When you're the ultimate Ravens fan, you have to ride around in style. While that may be a sports car for some or a truck with several Ravens bumper stickers for others, for Matt "Fan Man" Andrews, it's a purple bus dedicated to his favorite football team and the three other Bus Boys who ride with him.
Andrews, 70, of Forest Hill, recently re-did the Fan Bus, which was purchased about 10 years ago, he said, replacing the Fan Van, the group's original mode of transportation.
In June, he explained, the bus sat in his driveway "deteriorating."
"My wife said to fix it up or get rid of it. That's all I needed," he said.
The next day, Andrews had the bus wrapped with photos and tributes to the Bus Boys' favorite players.
On each side reads "Bawlmer Ravens" in gold letters. The back of the bus has a larger-than-life picture of Andrews and his fellow Bus Boys from Ravens Nest No. 1 in Bel Air: Dale "Maniac" Davis, John Dongarra, aka "Camo Man," and "Raven Rick" Dixon, all wearing their game day best.
Andrews, Davis and Dongarra were all chosen as VISA Ultimate Fans and are recognized in a section of the NFL Hall of Fame in Canton, Ohio, dedicated to all of the Ultimate Fans of the NFL's 32 teams. A photo of the three holding their recognition plaques in front of the Hall of Fame is also on the bus.
The bus is still purple, black and gold and has a big, red pair of raven eyes painted above the windshield.
On the tinted windows in white lettering reads, "Thanks to our troops," with the names and numbers of several beloved players, such as Joe Flacco, Ray Rice and Ed Reed. Of course, a large photo of longtime Ravens linebacker Ray Lewis adorns the bus' door.
The inside is just as spectacular as the outside. The interior is decked out with "an extensive sound system," Andrews said, and has an important piece of Baltimore football history, too.
The headboard of the bus, Andrews explained, pays honor to his uncle, William Andrews, aka "Willie the Rooter," who was the ultimate Baltimore Colts fan, he said.
"When he passed away in the '50s," he explained, "Colts players were his pallbearers," including the most famous Colt, Johnny Unitas. Those players who knew him signed the headboard, 35 in all.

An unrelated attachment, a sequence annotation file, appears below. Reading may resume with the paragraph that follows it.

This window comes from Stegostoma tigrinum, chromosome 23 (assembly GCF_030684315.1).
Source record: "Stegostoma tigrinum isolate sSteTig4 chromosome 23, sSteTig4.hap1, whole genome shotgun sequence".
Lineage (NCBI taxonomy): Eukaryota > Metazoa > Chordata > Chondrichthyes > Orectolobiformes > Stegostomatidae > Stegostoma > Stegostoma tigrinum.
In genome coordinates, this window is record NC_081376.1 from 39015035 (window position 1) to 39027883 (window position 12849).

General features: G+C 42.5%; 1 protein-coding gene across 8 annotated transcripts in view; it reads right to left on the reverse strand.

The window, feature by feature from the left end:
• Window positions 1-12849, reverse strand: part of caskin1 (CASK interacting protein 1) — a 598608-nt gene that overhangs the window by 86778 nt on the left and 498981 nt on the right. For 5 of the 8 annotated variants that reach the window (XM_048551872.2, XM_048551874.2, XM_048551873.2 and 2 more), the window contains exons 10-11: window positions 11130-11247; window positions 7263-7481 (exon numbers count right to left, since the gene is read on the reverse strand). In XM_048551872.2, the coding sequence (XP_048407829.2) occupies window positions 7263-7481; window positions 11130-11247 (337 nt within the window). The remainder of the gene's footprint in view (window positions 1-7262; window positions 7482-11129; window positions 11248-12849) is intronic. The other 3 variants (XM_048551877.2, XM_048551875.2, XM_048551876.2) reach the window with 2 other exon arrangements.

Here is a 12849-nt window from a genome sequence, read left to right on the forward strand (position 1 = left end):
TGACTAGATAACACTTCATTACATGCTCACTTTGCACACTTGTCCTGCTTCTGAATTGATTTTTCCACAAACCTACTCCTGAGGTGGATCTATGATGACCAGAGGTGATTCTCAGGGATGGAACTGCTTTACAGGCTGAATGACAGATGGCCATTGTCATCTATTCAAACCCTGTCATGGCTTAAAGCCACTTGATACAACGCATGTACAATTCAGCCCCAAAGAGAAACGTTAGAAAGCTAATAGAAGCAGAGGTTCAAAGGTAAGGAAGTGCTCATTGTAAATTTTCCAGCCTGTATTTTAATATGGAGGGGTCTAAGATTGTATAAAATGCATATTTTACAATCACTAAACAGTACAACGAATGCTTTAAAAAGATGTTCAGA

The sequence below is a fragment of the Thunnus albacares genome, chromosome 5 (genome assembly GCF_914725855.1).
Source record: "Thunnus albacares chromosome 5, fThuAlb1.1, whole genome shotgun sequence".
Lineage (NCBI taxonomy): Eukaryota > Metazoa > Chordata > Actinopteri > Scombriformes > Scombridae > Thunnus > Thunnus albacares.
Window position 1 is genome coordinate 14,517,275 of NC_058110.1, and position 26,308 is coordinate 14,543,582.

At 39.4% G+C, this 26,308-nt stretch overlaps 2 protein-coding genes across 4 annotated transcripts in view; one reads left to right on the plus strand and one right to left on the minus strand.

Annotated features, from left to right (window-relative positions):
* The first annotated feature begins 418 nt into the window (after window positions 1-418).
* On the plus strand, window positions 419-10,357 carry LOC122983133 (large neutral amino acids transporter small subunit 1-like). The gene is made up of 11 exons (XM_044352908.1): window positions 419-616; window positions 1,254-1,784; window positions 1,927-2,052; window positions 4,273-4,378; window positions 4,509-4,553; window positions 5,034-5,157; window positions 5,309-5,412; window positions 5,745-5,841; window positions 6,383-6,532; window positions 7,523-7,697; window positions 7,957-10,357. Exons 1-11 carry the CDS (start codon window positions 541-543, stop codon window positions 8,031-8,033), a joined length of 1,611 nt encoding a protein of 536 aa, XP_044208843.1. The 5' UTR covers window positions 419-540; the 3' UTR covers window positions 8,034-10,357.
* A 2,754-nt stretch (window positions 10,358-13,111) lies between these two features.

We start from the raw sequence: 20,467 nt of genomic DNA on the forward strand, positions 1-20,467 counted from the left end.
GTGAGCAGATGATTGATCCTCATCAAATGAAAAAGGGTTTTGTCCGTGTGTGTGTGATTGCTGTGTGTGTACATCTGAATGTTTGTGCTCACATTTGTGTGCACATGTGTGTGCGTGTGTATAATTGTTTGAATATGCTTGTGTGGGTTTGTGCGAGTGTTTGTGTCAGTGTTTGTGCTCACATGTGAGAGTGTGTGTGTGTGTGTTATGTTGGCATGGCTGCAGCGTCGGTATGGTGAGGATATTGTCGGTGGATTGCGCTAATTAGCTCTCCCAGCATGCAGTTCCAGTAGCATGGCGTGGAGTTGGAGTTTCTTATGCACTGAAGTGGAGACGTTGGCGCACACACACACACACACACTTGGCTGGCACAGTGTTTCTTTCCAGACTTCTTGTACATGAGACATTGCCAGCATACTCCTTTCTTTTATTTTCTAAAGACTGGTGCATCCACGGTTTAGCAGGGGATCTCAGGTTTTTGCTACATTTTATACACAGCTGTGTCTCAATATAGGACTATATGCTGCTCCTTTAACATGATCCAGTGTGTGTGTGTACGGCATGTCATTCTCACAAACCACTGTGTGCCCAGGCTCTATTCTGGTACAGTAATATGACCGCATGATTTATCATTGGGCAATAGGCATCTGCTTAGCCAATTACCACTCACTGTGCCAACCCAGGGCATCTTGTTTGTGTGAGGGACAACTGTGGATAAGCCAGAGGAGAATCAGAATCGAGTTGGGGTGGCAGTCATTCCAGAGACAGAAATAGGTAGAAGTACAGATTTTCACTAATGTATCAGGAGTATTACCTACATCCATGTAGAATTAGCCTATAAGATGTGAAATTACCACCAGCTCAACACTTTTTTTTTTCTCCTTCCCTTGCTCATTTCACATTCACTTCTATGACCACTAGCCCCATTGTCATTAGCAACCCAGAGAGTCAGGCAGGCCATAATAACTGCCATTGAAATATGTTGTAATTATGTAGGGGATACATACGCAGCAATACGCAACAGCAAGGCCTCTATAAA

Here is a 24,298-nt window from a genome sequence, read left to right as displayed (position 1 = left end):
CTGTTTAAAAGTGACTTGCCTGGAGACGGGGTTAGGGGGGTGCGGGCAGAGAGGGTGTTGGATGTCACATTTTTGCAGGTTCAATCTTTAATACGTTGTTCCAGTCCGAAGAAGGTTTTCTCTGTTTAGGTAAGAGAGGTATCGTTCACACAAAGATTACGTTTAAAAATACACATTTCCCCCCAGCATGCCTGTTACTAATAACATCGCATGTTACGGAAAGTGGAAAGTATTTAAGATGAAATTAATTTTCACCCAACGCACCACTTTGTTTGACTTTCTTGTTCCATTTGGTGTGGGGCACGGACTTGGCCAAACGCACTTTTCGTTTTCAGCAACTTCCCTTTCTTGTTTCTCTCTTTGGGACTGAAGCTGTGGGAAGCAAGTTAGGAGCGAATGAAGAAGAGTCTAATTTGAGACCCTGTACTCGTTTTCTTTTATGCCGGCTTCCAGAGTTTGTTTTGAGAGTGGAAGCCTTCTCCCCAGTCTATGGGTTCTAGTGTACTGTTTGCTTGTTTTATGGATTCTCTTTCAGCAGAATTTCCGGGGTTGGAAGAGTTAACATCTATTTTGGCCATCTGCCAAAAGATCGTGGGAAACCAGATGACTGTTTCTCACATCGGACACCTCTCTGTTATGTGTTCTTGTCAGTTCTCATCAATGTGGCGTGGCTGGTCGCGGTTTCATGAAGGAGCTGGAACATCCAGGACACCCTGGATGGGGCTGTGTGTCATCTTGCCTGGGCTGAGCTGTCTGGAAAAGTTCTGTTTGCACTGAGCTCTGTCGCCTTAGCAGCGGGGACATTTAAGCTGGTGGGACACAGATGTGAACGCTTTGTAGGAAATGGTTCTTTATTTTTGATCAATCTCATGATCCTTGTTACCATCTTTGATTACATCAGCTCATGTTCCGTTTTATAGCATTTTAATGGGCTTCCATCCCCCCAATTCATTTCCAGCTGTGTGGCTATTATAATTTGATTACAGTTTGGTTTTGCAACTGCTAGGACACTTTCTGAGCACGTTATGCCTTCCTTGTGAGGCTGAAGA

"That's where I get my passion from," Andrews said of his uncle. "He lives on in our hearts."
When asked if loving Baltimore football was in his blood, Andrews laughed and joked, "Yeah, it's chromosome No. 19." He explained that he loved football as a kid, but wasn't a Colts fan right off the bat.
Having been born and raised in western Pennsylvania, 10 miles outside of Pittsburgh, Andrews grew up a Steelers fan — the Ravens' notorious rival. When he moved to Baltimore in his 20s, he fell in love with the Colts "just because of the personalities, and from there [I] fell in love with Baltimore."
When fellow Ravens fans give Andrews grief for his brief foray as a Steelers follower, he tells them, "I got smart. I grew up." He still has respect for Pittsburgh fans, though, and they respect him in return, he said.
Before Andrews was "Fan Man," he was a chemistry and physics teacher at Bel Air High School and is now an environmental scientist at Aberdeen Proving Ground.
"A Ravens fan can be anybody," he said. Andrews has seen fans "from all walks of life, all get-ups," including former students, such as Raven Rick.
"I see a lot of them," he said about his one-time students. "They all welcome me with open arms."
Locals love the Fan Man and Fan Bus, too.
Andrews and the boys do frequent tours around the stadium while playing music, which takes roughly 45 minutes, he said. They also have a reserved spot in the CBS broadcasting lot where they tailgate and fans can join in the celebration while eating a few of the famous Fan Man cherries: maraschino cherries soaked in a combination of whatever alcohol he has available at the time.
If the Ravens make it to the Super Bowl, Andrews says he will "definitely" be there along with the bus, but the group of men won't be driving it to Indianapolis.
Andrews said he already made arrangements for the bus to be transported to Lucas Oil Stadium since it gets only a measly five miles to the gallon.
Even if the Ravens don't clinch a Super Bowl spot this year, nothing will stop Andrews from attending every home game, tailgating and showing his Purple Pride. He already has plans of how to incorporate his life's passion even after death.
"It's all laid out," he said about funeral plans. Andrews explained that he has arrangements with Evans Funeral Chapel and will be placed in a casket that can fit between seats on the bus for transportation to St. Ignatius Church in Forest Hill. When there, Fan Man will have one last tailgate.
As he puts it, the day Andrews will stop following the Ravens will be the day he "can't drive or walk or eat cherries."